datasheet1_Textual Effects in Compound Processing: A Window on Words in the World.pdf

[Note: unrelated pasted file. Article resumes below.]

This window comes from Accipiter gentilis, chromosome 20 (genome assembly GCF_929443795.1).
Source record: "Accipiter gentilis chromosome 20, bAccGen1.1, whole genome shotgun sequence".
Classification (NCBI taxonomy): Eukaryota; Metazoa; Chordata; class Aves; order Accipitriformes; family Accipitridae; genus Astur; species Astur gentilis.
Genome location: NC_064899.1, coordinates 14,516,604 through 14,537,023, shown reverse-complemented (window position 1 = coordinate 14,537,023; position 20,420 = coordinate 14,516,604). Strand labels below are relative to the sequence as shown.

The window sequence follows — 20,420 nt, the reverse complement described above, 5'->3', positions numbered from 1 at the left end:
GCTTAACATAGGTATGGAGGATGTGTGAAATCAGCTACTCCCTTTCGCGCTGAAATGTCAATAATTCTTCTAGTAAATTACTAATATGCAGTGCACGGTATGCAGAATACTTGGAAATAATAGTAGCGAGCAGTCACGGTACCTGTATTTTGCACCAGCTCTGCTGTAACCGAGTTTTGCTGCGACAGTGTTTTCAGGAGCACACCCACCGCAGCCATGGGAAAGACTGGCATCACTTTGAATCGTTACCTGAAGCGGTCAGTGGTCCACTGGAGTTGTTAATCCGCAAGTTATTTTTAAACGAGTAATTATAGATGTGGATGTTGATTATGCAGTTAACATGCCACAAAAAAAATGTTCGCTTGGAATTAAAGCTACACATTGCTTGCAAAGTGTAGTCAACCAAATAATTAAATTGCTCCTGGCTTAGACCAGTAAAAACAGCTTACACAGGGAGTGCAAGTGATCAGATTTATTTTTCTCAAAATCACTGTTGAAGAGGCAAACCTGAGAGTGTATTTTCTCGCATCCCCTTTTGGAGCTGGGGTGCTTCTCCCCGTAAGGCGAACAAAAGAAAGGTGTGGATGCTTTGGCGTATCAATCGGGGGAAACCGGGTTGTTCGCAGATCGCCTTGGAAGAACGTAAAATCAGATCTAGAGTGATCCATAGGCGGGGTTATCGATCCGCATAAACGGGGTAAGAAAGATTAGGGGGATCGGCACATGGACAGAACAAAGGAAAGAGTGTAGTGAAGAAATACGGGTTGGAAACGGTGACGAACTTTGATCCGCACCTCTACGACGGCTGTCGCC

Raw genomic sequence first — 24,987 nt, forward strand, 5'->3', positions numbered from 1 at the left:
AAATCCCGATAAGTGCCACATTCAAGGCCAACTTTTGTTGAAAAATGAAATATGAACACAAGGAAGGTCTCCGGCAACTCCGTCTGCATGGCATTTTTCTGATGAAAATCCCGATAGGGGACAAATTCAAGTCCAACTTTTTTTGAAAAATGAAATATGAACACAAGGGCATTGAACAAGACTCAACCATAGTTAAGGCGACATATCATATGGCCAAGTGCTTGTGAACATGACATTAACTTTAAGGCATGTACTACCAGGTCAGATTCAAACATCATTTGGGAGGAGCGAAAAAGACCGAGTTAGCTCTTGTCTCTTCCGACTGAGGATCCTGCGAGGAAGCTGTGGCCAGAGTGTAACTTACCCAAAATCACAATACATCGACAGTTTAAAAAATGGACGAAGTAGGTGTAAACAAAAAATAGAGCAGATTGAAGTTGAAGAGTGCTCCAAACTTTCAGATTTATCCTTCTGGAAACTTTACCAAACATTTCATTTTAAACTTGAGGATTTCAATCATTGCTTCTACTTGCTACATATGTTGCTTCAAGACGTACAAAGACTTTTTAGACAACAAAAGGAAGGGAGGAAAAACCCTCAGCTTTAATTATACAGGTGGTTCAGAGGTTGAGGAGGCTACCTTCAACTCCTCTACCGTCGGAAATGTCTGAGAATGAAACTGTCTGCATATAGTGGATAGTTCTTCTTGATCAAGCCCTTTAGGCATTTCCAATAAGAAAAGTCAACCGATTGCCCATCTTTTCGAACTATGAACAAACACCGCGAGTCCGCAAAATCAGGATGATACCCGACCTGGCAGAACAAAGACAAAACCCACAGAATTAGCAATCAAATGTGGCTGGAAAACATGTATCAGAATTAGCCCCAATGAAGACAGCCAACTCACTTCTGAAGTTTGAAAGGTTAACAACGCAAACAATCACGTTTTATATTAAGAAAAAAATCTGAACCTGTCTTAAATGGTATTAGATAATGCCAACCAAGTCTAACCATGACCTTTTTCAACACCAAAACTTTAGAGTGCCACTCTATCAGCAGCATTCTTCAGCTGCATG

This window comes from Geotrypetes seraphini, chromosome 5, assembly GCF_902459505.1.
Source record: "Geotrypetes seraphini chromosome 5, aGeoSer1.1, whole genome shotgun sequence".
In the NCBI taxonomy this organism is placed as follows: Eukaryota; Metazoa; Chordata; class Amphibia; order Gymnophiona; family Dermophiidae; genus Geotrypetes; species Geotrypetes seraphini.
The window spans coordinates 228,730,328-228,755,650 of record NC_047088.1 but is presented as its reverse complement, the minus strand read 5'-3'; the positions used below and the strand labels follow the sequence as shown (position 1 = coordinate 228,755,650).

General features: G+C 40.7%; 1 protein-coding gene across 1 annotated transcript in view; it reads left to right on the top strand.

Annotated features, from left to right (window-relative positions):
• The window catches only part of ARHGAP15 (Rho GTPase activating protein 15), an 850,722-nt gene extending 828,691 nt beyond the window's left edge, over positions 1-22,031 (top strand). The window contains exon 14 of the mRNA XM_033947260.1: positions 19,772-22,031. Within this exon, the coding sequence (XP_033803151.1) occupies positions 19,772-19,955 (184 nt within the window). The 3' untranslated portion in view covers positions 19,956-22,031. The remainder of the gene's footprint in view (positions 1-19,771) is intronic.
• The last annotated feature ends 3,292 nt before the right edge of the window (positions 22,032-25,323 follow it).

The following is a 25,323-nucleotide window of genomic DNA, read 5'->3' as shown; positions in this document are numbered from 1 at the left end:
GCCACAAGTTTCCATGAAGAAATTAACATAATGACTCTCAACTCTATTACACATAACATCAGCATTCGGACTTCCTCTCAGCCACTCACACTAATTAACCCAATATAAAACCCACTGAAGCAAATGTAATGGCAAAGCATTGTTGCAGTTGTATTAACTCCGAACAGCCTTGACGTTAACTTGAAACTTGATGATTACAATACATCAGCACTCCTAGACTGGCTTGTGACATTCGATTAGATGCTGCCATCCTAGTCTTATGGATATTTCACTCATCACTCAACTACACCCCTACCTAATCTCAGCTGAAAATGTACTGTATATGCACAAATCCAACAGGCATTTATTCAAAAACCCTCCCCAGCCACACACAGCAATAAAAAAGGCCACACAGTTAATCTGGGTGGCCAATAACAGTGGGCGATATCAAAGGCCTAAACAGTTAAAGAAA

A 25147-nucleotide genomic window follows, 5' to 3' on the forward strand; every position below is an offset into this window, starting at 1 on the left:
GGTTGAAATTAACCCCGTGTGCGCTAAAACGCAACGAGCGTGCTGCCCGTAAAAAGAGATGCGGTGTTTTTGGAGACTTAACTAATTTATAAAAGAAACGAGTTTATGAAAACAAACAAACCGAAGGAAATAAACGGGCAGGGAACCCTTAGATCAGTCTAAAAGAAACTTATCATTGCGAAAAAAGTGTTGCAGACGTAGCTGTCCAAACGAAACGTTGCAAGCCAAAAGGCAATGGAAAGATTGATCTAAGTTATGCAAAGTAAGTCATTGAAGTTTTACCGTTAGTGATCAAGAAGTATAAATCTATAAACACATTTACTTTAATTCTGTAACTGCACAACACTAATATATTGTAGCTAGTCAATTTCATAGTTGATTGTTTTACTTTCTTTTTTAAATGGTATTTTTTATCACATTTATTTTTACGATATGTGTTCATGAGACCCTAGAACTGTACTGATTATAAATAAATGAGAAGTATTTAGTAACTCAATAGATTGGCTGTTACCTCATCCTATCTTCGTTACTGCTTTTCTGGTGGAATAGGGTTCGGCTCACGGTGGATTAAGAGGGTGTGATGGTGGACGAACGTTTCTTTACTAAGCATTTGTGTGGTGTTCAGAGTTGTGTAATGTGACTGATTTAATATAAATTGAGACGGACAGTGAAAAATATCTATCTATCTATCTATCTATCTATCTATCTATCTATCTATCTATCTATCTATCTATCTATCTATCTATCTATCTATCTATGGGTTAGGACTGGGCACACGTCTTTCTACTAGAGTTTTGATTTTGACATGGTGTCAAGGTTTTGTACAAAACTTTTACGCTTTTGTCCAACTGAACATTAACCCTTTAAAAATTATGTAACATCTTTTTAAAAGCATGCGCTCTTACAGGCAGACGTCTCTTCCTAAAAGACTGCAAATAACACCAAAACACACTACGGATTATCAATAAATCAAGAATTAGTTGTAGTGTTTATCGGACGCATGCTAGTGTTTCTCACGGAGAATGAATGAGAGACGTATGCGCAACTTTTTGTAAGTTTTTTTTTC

We sought to move beyond single word and sentence processing experiments in order to examine textual effects on the processing of compound words in English. We developed minimal texts (sentences pairs that together constitute a story) that had neutral, semantic or lexical relations between the last word of the first sentence and the second word of the second sentence (which was always a compound noun). This generated minimal text triplets that differed only in the last word of the first sentence (e.g., “She walked down to the path/river/water. The waterfall roared in the distance”). Four experiments were conducted with a total 143 native speakers of English. Experiment 1 employed a Modified Maze Task to identify cross-sentence effects on compound processing. Sentence pairs with lexical links differed from those with semantic links, which, in turn differed from neutral pairs, providing evidence of cross-sentence influence on compound processing. In Experiments 2a, 2b, and 2c, we examined compound production using typing tasks. Results indicated that morphological effects found in single word typing persisted in text typing. In addition, constituent priming effects on typing were seen in both single word typing and sentence typing. Finally, morphological effects were correlated with overall story ratings. We thus conclude that morphological effects are not restricted to single word processing, but rather reflect the dynamics of real-world language processing.